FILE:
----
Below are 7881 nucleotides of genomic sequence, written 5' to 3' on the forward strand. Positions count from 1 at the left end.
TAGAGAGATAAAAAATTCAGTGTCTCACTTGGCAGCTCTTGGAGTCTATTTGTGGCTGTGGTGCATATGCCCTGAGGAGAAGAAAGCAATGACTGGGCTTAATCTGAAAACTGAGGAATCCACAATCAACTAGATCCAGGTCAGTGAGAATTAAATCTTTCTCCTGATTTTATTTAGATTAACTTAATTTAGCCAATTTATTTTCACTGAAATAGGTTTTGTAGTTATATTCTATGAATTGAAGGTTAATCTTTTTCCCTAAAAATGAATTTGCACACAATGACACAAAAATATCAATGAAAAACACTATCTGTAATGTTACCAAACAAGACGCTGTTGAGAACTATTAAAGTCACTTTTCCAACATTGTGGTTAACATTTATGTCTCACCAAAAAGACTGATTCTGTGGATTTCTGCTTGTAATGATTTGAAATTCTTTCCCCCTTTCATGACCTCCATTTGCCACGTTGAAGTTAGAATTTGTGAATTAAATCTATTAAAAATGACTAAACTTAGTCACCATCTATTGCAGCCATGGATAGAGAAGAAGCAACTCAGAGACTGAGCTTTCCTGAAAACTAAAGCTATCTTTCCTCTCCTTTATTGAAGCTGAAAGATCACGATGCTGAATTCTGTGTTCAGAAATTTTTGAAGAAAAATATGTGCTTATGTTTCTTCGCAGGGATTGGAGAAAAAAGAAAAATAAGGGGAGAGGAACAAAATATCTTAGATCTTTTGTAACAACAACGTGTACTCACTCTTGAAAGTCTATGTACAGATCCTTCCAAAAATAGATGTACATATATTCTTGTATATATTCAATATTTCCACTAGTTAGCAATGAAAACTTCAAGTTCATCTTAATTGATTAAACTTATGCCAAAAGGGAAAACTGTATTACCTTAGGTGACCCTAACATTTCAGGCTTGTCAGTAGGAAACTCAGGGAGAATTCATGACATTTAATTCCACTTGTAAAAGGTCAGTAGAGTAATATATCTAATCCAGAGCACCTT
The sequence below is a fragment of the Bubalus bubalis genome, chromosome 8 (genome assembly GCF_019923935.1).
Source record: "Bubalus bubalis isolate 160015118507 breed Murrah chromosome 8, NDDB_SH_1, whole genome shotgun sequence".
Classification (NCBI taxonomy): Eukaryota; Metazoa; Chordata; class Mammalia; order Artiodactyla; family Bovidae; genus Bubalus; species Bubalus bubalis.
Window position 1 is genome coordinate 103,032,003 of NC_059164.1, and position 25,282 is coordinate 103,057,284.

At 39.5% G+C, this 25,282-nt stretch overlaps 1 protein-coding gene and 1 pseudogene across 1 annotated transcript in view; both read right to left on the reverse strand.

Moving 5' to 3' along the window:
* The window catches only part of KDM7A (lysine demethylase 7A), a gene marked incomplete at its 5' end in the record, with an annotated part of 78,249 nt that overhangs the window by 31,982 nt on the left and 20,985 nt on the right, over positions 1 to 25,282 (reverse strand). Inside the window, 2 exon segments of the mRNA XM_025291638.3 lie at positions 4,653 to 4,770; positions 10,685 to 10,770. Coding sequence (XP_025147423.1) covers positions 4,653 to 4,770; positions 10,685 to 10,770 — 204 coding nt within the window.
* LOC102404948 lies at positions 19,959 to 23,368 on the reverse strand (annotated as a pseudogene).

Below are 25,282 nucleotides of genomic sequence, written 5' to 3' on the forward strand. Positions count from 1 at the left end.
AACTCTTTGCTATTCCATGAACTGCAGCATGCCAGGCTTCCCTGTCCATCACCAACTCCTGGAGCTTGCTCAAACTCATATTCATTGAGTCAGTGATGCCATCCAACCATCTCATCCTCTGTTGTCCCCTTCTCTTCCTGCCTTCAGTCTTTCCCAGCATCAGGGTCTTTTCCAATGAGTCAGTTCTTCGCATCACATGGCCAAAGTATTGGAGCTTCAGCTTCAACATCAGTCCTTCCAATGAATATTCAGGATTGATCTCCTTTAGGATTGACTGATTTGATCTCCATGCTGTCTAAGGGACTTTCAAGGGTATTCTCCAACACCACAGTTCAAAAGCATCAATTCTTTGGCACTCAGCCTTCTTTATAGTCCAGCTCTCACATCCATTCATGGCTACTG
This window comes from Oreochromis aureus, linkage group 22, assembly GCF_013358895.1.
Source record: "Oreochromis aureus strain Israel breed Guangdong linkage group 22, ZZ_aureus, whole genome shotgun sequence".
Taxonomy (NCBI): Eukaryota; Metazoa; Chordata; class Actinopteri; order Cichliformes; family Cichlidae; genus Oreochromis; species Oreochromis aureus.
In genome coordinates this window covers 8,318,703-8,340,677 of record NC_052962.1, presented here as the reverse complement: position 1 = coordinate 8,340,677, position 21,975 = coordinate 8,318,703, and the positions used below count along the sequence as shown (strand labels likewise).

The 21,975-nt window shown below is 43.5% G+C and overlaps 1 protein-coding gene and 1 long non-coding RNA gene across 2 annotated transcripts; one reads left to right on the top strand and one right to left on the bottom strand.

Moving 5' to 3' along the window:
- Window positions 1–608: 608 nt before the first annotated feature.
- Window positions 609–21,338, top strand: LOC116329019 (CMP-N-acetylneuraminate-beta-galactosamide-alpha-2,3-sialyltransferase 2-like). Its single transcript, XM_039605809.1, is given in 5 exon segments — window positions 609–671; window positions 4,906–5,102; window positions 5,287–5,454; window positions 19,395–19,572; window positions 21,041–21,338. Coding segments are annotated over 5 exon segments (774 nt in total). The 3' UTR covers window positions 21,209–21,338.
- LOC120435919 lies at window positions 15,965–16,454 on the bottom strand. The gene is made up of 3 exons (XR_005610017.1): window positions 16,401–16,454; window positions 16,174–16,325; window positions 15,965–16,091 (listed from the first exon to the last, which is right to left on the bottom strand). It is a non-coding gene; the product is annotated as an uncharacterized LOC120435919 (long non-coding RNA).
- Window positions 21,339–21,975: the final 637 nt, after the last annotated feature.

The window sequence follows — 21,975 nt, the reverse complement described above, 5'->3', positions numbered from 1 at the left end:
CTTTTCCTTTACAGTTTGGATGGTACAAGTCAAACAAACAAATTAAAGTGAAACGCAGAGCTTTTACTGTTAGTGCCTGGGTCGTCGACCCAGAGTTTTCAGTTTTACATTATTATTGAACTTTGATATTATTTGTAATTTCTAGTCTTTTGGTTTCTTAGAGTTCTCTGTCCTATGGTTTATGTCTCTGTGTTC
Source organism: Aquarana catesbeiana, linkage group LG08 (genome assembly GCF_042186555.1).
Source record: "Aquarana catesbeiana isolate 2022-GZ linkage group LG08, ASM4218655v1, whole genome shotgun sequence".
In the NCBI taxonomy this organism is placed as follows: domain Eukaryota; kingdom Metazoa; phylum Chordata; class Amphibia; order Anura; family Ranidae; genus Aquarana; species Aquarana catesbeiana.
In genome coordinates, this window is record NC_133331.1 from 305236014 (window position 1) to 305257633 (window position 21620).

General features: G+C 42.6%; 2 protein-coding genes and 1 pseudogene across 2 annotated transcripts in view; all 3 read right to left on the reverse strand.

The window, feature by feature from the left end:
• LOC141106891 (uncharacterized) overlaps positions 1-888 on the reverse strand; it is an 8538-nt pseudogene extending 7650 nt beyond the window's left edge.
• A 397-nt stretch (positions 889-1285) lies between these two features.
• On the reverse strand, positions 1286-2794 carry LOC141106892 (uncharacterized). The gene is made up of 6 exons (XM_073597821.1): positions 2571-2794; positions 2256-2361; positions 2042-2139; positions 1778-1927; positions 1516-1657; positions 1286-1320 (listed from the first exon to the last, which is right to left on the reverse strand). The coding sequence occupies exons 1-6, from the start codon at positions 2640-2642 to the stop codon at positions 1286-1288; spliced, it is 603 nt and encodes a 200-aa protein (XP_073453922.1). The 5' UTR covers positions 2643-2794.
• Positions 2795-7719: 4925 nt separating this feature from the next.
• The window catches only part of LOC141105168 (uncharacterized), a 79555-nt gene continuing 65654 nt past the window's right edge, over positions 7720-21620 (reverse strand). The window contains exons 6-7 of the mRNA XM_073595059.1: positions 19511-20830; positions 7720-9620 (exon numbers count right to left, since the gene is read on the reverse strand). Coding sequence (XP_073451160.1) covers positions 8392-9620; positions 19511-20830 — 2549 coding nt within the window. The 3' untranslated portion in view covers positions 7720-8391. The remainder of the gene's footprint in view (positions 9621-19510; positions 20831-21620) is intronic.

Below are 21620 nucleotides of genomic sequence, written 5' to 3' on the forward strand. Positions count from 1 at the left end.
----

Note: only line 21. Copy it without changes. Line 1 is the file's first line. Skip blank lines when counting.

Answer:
- LOC120435919 lies at window positions 15,965–16,454 on the bottom strand. The gene is made up of 3 exons (XR_005610017.1): window positions 16,401–16,454; window positions 16,174–16,325; window positions 15,965–16,091 (listed from the first exon to the last, which is right to left on the bottom strand). It is a non-coding gene; the product is annotated as an uncharacterized LOC120435919 (long non-coding RNA).